However, after firing shots and bulging the twine numerous times throughout the regular season, playing as tough a schedule as any other team in the country, they came up short for one reason or another.

Credit the Denver Pioneers as the bad guys who’ve prevented North Carolina from advancing further in the last three consecutive NCAA postseasons.

The opposition had figured out how to neutralize North Carolina’s potent offensive play just long enough to exploit the discipline of the defense and gain the edge to beat them.

Year in and year out, the team’s offensive play and output never disappoints – it’s a staple of Tar Heels lacrosse.

They can run n’ gun with anyone and it’s to their advantage to do so, which has helped to get them back to the upper tier of the rankings this season.

However, heading into this weekend, they are coming off two consecutive one-goal losses in the dying minutes against top-ranked Syracuse (9-8) and second-ranked Notre Dame (15-14).

The shortfalls were emotional ones to suffer, but critical to recover from in order to become more resilient come Tournament time.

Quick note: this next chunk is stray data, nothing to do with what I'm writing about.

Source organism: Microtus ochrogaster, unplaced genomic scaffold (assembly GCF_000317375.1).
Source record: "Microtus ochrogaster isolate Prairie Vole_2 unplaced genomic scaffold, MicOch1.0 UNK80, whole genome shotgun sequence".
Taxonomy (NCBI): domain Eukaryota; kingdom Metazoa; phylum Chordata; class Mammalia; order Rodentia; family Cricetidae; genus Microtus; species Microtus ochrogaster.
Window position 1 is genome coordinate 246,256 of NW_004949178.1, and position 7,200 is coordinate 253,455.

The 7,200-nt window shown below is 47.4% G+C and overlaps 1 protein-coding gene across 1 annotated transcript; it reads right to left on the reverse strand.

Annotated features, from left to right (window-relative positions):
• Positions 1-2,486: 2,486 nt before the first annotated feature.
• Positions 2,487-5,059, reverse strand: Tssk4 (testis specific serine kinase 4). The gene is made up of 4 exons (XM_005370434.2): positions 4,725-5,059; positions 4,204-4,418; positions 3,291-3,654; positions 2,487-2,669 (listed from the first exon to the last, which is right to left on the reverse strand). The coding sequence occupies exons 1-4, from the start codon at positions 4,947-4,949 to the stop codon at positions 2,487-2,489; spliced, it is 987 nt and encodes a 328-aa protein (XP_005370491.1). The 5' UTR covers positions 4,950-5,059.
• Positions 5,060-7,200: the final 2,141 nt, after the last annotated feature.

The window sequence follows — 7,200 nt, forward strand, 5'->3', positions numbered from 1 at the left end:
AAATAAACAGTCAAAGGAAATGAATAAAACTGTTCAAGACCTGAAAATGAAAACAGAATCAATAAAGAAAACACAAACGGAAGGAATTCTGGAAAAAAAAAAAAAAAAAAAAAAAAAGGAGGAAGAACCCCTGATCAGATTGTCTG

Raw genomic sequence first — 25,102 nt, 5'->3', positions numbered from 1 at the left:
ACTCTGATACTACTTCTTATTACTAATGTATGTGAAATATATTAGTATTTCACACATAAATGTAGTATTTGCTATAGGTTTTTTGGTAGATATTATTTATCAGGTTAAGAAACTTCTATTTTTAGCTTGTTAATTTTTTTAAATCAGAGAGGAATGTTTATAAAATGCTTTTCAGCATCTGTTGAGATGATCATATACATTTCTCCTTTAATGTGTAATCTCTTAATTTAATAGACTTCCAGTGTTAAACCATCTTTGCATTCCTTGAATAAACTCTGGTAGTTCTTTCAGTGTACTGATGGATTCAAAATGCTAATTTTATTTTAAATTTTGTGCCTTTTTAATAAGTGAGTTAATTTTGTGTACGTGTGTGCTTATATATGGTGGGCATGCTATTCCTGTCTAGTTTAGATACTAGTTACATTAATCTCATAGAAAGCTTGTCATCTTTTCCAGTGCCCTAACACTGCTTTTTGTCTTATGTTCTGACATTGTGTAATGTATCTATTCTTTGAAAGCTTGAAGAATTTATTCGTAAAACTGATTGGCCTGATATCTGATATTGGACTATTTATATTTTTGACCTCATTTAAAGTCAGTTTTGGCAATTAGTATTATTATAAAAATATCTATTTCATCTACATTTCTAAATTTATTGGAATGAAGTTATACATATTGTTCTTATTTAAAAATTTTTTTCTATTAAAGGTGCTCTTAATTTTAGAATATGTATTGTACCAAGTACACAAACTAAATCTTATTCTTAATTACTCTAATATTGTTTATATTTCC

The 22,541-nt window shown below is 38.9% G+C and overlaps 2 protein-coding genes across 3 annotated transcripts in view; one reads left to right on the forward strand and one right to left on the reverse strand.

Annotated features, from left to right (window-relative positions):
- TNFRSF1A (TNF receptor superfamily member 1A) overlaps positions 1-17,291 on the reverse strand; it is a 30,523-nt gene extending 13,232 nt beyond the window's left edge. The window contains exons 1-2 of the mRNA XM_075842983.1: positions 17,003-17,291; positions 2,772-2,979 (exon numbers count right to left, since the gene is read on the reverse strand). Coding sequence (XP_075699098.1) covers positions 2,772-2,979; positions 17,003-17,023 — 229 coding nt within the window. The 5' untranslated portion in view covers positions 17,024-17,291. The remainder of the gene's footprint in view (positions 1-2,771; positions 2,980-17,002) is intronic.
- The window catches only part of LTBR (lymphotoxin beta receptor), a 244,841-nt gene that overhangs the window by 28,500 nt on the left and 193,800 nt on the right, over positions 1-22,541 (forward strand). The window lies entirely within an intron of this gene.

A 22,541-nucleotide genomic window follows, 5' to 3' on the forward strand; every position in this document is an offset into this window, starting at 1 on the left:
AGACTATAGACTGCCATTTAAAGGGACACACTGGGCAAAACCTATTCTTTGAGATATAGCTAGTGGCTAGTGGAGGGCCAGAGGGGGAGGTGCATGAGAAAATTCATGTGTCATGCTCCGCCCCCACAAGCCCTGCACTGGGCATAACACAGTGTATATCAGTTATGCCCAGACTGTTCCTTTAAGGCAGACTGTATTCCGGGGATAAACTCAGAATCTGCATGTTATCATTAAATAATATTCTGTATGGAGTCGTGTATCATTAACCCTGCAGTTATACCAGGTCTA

While other teams like two-time defending NCAA champion Duke played one more regular-season game to stay in ‘game shape’ heading into the postseason, the Tar Heels took the other tact to rest, recover, and regroup while the players focused on their academic responsibilities.

“It was needed,” Breschi said of not competing for a week.

“We had six straight weeks of top-seven teams or so. We just needed some time to decompress and get a bunch of days off. I think it allows the players to not only get their body right, but their mind right as well – with the academic stress and the athletic stress as well. I think it was good to get some time and get back at it.”

Breschi has adjusted his philosophy slightly and built in time to allow an exceptionally talented team to understand its shortfalls – from the psychological and the physical perspectives.

In the past, they themselves may have been the kryptonite to their super heroic efforts and talent that prevented them from moving on in the NCAA Tournament.